Consultants are infamous (having spent days or weeks collecting and analyzing data) for wanting to provide all this "knowledge" to their client audience. There are a limited number of points an audience can or wants to remember. Pick an image that powerfully and memorably expresses the main point you want to make. If you are talking about finding a way to reach a new market with a pilot prior to a full scale campaign, consider a photograph of a rope bridge. If you want to show how the client's organization is ready to make changes, use the iconic "We Can Do It" poster from World War II showing how women were ready to take up industrial jobs.

Tip: Be creative and find just the right image (after securing the appropriate digital rights) to express the emotion and concept. The best images are the memorable ones, either because they are iconic (a familiar poster or person), unique and/or induce an emotional reaction (funny, sad or empathetic). Help your audience to mnemonically associate your concepts with your images.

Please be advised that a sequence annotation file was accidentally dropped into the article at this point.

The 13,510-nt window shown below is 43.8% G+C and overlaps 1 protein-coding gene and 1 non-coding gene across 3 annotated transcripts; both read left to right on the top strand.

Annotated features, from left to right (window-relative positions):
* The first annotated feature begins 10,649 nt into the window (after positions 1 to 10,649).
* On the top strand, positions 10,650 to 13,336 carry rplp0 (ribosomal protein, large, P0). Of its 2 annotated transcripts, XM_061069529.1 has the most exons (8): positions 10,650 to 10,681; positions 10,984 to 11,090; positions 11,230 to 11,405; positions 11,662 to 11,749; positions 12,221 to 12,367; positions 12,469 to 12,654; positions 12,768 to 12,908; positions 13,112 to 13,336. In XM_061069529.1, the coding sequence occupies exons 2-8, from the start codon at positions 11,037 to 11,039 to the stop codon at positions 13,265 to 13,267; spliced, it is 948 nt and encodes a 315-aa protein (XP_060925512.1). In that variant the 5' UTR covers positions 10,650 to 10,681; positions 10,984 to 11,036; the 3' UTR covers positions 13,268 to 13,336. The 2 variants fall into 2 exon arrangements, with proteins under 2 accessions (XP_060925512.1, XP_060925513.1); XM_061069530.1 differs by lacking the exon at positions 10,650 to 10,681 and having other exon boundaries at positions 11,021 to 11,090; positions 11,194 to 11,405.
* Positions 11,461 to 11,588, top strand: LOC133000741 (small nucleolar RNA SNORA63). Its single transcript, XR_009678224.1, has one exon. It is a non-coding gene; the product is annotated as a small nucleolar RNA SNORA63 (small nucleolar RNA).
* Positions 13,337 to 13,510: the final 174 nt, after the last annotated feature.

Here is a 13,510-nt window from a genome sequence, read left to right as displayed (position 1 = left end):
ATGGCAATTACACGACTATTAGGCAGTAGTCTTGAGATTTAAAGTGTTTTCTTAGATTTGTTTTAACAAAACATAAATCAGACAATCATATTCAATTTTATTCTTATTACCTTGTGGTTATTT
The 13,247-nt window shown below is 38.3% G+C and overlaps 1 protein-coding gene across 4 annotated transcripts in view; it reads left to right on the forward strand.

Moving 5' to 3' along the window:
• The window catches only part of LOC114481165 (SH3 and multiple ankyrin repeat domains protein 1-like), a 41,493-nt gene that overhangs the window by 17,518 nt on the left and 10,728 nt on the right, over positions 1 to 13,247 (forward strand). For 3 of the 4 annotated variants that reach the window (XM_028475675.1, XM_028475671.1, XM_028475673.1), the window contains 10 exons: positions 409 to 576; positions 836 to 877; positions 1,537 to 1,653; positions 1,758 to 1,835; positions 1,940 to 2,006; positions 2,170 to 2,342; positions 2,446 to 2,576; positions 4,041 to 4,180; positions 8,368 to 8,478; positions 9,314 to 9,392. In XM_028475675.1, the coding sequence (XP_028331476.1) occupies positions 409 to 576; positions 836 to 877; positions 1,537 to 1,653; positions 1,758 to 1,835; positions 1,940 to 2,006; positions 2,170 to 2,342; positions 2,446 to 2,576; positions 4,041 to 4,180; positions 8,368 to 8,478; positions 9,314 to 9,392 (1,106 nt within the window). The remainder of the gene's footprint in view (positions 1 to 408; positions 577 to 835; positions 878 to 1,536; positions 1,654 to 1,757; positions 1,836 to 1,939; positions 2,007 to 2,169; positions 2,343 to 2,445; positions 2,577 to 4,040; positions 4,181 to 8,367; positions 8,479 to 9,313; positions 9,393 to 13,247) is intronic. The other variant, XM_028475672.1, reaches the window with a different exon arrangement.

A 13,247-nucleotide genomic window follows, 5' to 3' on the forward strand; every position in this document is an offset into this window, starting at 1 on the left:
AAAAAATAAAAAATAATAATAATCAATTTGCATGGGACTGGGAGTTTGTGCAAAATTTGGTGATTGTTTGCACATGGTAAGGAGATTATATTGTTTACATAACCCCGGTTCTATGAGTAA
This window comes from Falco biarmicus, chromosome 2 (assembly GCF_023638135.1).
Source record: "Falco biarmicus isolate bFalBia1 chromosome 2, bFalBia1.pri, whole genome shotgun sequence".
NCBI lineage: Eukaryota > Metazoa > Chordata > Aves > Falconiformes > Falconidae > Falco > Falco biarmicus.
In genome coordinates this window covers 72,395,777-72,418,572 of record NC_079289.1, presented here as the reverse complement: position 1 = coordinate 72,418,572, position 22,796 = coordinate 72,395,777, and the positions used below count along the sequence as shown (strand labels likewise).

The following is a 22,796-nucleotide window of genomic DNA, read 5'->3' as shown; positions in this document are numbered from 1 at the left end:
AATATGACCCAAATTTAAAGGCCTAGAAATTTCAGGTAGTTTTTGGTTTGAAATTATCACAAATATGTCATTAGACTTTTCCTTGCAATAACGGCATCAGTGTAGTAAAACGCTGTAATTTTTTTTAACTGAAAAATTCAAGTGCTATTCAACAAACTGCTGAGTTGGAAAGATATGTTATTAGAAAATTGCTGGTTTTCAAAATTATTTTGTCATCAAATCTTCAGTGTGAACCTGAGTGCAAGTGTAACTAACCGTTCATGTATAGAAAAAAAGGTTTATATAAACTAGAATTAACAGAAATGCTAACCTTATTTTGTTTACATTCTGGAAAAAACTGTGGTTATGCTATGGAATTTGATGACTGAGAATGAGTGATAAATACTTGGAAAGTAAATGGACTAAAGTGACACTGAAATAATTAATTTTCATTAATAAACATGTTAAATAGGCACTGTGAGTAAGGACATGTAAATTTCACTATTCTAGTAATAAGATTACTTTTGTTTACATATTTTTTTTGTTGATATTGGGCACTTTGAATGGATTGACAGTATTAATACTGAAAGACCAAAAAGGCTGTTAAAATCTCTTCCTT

P.S. Consider creating your presentation as a set only of images. If you can clarify your message with a set of 5 or 10 images, then you can (if you really think it helps) expand or supplement with word slides. You might be surprised how powerful a limited set of images can be to create a memorable and clear presentation.

© 2011 Institute of Management Consultants USA

Tags:  communication  information management  presentations 

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#555: There are Pros and Cons of Consulting to "Widow-Makers"

Posted By Mark Haas CMC FIMC, Friday, April 29, 2011
Updated: Friday, April 29, 2011
I am starting an engagement with a new senior executive whose predecessors all seemed to self-destruct in short order before leaving the company. It is unclear whether they weren't up to the job or if the job itself is just one in which no one can succeed. I can't tell whether this is a good consulting opportunity or a bad one, given that the consultants to those departed executives are also no longer advising the company.